Let me be clear about this. I am not the “meditating type,” if such a type actually exists. I don’t wear long flowery skirts, I’m not into mystical rituals, and chanting has always creeped me out. To be perfectly honest, I always thought that meditation was for weirdos who would be better served by a little self-discipline and a well-crafted to-do list.

Until I had kids, and realized that perhaps I had become one of those weirdos, and that self-discipline and to-do lists weren’t the answer. I put on my research brain, determined to find a way to get myself back on track. Virtually every article I read about dealing with the challenges of parenting and balancing multiple roles came back to one idea: mindfulness practice, both formal and informal. (Formal practice includes meditation and yoga. Informal practice refers to those random moments during the day when you decide to purposefully pay attention—I’ll talk more about that later.) Once I started looking into it, I realized that there’s nothing woo-woo about all of it. It’s just about paying attention to whatever is happening, and accepting it without judgment. I found an entire body of research outlining the benefits of mindfulness meditation, including improved memory and concentration, stress reduction, and decreased emotional reactivity. It sounded like exactly what I was looking for.

I found an 8-week mindfulness meditation course, which taught me the basics of meditation, including different types (such as the body scan and focused breathing) and how to sit properly. Now, most days of the week, I sit for 20 minutes or so and just breathe. I don’t have a specific meditation space (we have a small house) or a fancy set-up, just a meditation cushion to help with my posture and a yoga mat that I fold over and sit on to cushion my knees. From there, I close my eyes and simply pay attention to my inhalations and exhalations. I don’t change my breathing, I am just aware of it. Every time I notice my mind wandering (which happens approximately every 8 seconds, or perhaps every 6), I bring my attention back to my breathing. And then I do it again, and again, until the timer on my iPhone goes off.

Am I a calmer, better person since I’ve started meditating? Some days I start to think so, but most days, well, I’m not so sure. Meditating is a bit like training for a sport—the more time you spend on the practice field, the better you’ll be able to perform during the big game, which in my case happens when I’m exhausted, my daughters are nagging me, and I can’t find a single piece of chocolate in the house. I’m definitely still a newbie. I do know that my brain is not unlike my young daughters: easily distracted, moody, and in need of a serious time out every once in awhile. So, I’ll keep sitting and breathing. I don’t expect to turn into the Dalai Mama any time soon, but hopefully I’ll feel a little more grounded than I might have otherwise.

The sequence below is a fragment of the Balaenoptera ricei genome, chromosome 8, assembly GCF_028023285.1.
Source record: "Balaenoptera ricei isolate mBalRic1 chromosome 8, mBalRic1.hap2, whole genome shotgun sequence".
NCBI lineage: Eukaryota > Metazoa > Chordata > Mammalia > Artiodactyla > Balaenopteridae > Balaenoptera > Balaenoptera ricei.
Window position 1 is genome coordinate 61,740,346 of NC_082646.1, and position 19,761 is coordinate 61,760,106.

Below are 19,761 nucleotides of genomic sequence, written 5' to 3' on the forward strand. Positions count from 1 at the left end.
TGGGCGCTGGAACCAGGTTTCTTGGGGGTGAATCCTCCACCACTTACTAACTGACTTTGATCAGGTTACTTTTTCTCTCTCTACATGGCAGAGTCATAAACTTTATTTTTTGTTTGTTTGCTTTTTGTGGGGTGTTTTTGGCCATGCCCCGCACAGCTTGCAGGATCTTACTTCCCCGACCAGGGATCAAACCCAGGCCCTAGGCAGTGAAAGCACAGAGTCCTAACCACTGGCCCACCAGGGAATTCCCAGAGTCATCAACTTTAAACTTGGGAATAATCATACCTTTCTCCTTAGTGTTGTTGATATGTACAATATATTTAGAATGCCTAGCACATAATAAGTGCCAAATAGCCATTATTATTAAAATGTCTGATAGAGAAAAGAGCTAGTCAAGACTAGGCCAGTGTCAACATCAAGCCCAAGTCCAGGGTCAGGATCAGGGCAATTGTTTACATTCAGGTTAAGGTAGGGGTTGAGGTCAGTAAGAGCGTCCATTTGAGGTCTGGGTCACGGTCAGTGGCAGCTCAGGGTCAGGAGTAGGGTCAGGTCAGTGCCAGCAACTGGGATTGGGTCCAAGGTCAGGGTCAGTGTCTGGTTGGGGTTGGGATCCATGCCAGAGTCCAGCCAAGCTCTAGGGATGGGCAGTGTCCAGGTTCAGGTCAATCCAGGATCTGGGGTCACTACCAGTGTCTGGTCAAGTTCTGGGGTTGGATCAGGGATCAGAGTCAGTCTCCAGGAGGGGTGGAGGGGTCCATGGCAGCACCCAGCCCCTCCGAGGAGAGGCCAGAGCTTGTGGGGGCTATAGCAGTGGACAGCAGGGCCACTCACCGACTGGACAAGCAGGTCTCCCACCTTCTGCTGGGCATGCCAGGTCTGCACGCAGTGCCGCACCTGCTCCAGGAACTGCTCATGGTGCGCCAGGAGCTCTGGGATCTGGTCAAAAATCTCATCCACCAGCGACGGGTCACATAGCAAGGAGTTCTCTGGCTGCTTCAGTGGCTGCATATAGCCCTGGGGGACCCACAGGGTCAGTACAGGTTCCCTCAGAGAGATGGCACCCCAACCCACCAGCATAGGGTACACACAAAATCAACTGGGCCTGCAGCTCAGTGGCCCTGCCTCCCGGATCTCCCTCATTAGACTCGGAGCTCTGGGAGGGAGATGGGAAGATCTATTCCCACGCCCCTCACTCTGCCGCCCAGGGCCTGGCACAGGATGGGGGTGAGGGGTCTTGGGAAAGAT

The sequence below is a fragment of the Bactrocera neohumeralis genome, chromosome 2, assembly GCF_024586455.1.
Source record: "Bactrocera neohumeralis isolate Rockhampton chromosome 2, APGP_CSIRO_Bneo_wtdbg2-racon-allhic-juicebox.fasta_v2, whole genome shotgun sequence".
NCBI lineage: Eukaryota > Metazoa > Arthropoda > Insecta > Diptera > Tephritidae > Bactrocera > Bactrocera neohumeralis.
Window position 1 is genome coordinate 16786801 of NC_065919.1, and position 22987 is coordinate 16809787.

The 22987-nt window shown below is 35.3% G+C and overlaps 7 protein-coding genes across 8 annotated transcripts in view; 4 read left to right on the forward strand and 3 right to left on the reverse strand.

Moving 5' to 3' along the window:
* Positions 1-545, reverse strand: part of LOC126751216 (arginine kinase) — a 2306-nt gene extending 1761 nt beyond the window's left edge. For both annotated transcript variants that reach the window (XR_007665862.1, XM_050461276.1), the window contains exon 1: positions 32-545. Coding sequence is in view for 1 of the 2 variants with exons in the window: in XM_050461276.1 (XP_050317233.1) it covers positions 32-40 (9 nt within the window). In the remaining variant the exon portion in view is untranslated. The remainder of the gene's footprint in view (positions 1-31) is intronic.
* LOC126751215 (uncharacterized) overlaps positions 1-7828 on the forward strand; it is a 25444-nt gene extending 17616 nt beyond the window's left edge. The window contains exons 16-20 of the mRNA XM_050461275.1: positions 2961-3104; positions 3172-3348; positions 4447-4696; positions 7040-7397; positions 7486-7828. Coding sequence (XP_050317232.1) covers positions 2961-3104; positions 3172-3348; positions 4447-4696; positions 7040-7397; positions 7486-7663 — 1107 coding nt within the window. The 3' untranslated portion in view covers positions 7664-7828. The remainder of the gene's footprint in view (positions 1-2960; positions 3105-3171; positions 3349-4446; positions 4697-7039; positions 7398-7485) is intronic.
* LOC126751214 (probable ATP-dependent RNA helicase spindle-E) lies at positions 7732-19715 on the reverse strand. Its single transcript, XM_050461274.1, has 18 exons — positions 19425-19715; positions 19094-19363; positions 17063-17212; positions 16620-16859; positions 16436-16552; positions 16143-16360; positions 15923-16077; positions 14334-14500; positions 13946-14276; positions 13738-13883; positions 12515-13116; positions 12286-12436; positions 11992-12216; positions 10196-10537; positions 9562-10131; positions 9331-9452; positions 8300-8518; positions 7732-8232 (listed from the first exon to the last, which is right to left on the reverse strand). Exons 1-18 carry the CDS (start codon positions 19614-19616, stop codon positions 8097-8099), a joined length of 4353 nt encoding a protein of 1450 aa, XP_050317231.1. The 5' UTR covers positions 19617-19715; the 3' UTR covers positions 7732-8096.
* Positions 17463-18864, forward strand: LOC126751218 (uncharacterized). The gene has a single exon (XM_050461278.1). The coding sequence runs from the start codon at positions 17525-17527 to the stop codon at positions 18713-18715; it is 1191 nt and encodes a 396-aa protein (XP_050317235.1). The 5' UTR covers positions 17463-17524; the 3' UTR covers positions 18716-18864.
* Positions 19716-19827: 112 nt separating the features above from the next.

If you’re interested in meditating, here are some resources to get you started:

- Here is a list of MBSR (mindfulness-based stress reduction, the program started by Jon Kabat-Zinn) trainers throughout the country.

- There are many books on getting started with mindfulness practice, but I particularly like Sharon Salzberg’s Real Happiness, The Power of Meditation: A 28-Day Program, as well as Dr. Ronald Siegel’s The Mindfulness Solution: Everyday Practices for Everyday Problems. Both books come with audio recordings of guided meditations.

- Wildmind.org has a great section on good postures for meditation.

- This is the meditation cushion I use. It is filled with buckwheat hulls, and feels a lot like a bean bag. However, there are other ones that feel more like pillows. Ideally, you should find a store where you could try them out and see what is most comfortable for you.

- I shelled out $1.99 for the Insight Timer app on my iPhone, because I like the (fake) sound of the Tibetan Singing Bowl for starting and ending my meditation. There’s also a version for Android phones. In the event that you are looking for a real singing bowl (which I don’t own), you should probably find a store and check them out for yourself. They come in many different tones, and you should find one that really resonates with you.

So, what do you all think? What do you use for meditation? What has worked for you? I’d love to hear your questions and thoughts.

 


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    Last reviewed: 15 Oct 2012

APA Reference
Naumburg, C. (2012). How I Meditate. Psych Central. Retrieved on November 23, 2014, from http://blogs.psychcentral.com/mindful-parenting/2012/10/how-i-meditate/

 

 

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